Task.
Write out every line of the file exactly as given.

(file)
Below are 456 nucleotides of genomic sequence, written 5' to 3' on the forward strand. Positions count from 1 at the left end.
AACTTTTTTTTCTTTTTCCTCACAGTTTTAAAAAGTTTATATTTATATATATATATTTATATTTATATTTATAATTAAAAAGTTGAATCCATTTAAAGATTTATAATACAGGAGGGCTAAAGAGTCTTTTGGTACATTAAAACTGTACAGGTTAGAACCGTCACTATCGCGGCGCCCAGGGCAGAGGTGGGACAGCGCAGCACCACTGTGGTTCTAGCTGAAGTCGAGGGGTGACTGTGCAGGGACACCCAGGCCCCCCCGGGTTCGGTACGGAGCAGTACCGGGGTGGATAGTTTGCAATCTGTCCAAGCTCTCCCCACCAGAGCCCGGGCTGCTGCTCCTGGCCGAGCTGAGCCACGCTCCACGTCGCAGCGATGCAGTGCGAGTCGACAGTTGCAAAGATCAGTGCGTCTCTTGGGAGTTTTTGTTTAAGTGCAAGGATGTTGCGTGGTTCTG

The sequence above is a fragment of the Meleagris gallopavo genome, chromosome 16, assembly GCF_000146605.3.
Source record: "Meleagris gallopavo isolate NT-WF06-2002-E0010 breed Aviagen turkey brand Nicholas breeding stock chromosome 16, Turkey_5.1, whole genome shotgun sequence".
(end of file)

Below are 456 nucleotides of genomic sequence, written 5' to 3' on the forward strand. Positions count from 1 at the left end.
AACTTTTTTTTCTTTTTCCTCACAGTTTTAAAAAGTTTATATTTATATATATATATTTATATTTATATTTATAATTAAAAAGTTGAATCCATTTAAAGATTTATAATACAGGAGGGCTAAAGAGTCTTTTGGTACATTAAAACTGTACAGGTTAGAACCGTCACTATCGCGGCGCCCAGGGCAGAGGTGGGACAGCGCAGCACCACTGTGGTTCTAGCTGAAGTCGAGGGGTGACTGTGCAGGGACACCCAGGCCCCCCCGGGTTCGGTACGGAGCAGTACCGGGGTGGATAGTTTGCAATCTGTCCAAGCTCTCCCCACCAGAGCCCGGGCTGCTGCTCCTGGCCGAGCTGAGCCACGCTCCACGTCGCAGCGATGCAGTGCGAGTCGACAGTTGCAAAGATCAGTGCGTCTCTTGGGAGTTTTTGTTTAAGTGCAAGGATGTTGCGTGGTTCTG

The sequence above is a fragment of the Meleagris gallopavo genome, chromosome 16, assembly GCF_000146605.3.
Source record: "Meleagris gallopavo isolate NT-WF06-2002-E0010 breed Aviagen turkey brand Nicholas breeding stock chromosome 16, Turkey_5.1, whole genome shotgun sequence".